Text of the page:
• Not a good investment for short-term: Large caps do not provide good returns in the short-term. Hence, they are suitable only for long-term investors.

Large Cap vs. Small Cap

According to research, large-cap companies seem to outperform after some years of the expansion phase of the business cycle. On the other hand, small-cap stock outperforms when the economy is recovering from a recession. During the contraction phase, the small-cap sector does not see much growth and most likely go out of business. However, large caps are well-established, so do not face any such problems. From an investment point of view, large caps are almost risk-free, while, small caps are riskier than both large and mid-caps. As the large caps have less risk, their returns are also less. While small caps with more risk, generally provide better returns.

What is a Blue Chip Large Cap?

First of all, let us understand what a blue-chip stock is. They are the stocks that belong to the large cap, which are well established and are financially strong and have been in the business for a long time. There is a fragile line difference between blue-chip stocks and large-cap stocks. Almost all the blue-chip stocks are large caps, but not all large-cap stocks are a blue chip. A blue chip large cap stock is like the cherry on the cake. The most important feature of blue chip large cap stocks is that they have diversified businesses. If one of the company’s activities is doing poorly, it does not mean that the company’s stock will fall, because there can be another business that could be doing well. Therefore, the balance is always maintained, and the stock prices generally do not see any significant fall. This is how diversification can be helpful to the stocks. It also reduces risk along the way.

Large Cap indexes in the US

Well, the large-cap indexes in the US are one of the most heavyweight indexes across the globe. The S&P 500, Dow Jones Industrial Average, and Nasdaq Composite are the three most followed indexes in the US. The S&P 500 Index is an index with the top 500 companies in the US by capitalisation. It represents 80% of the total value of the US market. Therefore, the performance of the US markets can be determined by the S&P 500 Index. The Dow Jones Industrial Average (DJI) is one of the oldest and the most famous index in the US and around the world. It is composed of 30 largest companies in the US. Other large-cap indexes in the US include the S&P 100, the Dow Jones U.S. Large-Cap Total Stock Market Index, the MSCI USA Large-Cap Index, and the Russell 1000.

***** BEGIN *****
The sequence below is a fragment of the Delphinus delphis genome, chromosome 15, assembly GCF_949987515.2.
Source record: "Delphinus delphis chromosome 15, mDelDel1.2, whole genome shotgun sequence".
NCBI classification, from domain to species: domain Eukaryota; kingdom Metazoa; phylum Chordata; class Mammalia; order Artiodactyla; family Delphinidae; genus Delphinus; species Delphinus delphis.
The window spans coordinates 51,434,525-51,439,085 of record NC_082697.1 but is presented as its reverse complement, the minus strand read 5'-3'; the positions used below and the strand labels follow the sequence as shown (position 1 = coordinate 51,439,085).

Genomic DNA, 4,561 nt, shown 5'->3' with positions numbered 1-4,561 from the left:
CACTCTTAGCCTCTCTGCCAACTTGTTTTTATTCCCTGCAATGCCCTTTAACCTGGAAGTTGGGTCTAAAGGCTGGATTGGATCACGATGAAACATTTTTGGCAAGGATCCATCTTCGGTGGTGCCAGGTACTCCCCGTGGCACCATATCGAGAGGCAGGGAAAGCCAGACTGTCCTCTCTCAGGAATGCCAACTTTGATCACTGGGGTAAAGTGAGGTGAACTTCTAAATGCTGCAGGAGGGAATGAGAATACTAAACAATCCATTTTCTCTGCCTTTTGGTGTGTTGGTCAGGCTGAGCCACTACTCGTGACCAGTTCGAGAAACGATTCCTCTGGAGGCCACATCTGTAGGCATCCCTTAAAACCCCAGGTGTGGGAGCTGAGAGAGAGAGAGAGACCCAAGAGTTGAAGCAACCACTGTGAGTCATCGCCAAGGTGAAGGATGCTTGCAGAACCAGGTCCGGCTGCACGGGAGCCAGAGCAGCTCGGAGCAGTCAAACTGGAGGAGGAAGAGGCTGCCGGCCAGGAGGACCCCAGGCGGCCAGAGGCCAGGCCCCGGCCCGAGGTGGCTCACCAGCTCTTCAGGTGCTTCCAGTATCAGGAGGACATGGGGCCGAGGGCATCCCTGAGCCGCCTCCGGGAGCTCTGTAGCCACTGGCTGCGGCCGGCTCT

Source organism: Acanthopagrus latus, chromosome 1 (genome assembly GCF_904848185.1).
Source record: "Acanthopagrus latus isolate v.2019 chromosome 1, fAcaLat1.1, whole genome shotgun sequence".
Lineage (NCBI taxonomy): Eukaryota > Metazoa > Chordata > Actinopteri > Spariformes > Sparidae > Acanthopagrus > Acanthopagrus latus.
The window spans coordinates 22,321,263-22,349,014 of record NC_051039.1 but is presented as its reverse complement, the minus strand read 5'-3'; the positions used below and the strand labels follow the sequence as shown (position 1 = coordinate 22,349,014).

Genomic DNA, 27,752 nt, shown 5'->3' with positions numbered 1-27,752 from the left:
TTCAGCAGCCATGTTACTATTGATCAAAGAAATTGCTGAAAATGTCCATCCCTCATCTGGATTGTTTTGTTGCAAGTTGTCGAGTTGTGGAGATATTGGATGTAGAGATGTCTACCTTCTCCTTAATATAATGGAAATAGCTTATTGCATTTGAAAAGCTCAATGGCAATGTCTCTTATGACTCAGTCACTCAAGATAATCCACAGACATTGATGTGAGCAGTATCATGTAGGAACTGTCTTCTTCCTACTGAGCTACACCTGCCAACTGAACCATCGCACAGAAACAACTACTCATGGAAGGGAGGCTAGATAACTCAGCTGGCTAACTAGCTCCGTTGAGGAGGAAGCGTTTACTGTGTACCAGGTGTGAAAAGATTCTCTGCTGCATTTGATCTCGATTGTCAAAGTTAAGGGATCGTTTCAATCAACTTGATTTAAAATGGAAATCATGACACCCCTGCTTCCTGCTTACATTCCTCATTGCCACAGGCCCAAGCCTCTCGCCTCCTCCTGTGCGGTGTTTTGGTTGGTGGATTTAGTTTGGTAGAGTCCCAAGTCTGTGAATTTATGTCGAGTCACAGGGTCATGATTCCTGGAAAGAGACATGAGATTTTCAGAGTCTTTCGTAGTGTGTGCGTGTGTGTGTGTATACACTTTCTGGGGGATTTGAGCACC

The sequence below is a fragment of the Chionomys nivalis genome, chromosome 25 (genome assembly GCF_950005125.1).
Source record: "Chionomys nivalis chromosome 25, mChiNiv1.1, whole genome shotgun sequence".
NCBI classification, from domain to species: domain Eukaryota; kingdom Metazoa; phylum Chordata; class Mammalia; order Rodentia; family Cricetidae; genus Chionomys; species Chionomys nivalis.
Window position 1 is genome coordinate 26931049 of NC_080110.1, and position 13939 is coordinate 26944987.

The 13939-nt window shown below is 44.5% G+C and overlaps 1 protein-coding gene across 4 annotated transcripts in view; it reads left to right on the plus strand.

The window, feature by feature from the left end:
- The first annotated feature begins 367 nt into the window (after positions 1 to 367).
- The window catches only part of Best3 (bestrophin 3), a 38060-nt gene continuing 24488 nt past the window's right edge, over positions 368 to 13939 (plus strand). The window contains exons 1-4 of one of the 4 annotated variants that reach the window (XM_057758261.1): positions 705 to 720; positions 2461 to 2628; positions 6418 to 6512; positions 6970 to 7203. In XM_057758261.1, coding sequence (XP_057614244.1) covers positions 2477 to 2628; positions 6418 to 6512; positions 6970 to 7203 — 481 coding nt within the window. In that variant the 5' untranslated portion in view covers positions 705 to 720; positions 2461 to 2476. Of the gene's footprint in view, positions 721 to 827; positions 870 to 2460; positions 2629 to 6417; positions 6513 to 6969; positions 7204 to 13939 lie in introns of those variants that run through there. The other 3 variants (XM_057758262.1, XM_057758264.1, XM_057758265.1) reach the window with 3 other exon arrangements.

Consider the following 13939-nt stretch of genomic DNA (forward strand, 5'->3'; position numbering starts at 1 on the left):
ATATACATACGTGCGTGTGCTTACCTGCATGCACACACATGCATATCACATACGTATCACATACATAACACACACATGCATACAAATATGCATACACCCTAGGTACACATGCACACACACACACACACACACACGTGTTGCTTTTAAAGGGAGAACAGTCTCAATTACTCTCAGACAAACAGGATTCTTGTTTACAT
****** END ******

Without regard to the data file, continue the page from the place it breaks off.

There are numerous numbers of ETFs that track the large-cap companies. Some of the most famous and ETFs in the US are SPDR S&P 500 ETF, iShares Core S&P 500 ETF, and Vanguard S&P 500 ETF. These are the ETFs that track the S&P 500 Index. Similarly, SPDR Dow Jones Industrial Average ETF tracks the Dow Jones Industrial Average Index, and the iShares Russell 1000 ETF tracks the Russell 1000 Index.

Large Cap Indexes and ETFs in Europe

Just like the US, Europe, too, has quite a lot of indexes which include the large-cap companies. For example, EURO STOXX 50 Index is an index designed by STOXX. EURO STOXX 50 is composed of 50 large blue chip companies in the Euro Zone. The STOXX Europe 600 is another index from STOXX, which is made up of all types of market capitalisations. Finally,  FTSEurofirst 300 index is composed of the 300 largest companies in terms of capitalisation in the FTSE Developed Europe Index. If one wants to invest in the large-cap companies, they can look into investing in the large-cap ETFs, which performs very similar to the large-cap index. Some of the largest ETFs are iShares EURO STOXX 50 UCITS ETF, Lyxor EURO STOXX 50 UCITS ETF, and the iShares Core EURO STOXX 50 UCITS ETF. All of these keep track of the 50 largest companies in the Eurozone.

Bottom line

The key to gain good returns is diversification. The more diverse one’s portfolio is, the better are their returns. Investing all the capital into large caps thinking that they’re safe might not be a good investment idea. Rather having a balance of all types of stocks (large cap, mid cap, and small cap) can definitely ensure better returns. Also, if you’re a beginner, it is recommended to invest in a mutual fund as it keeps your capital much safer.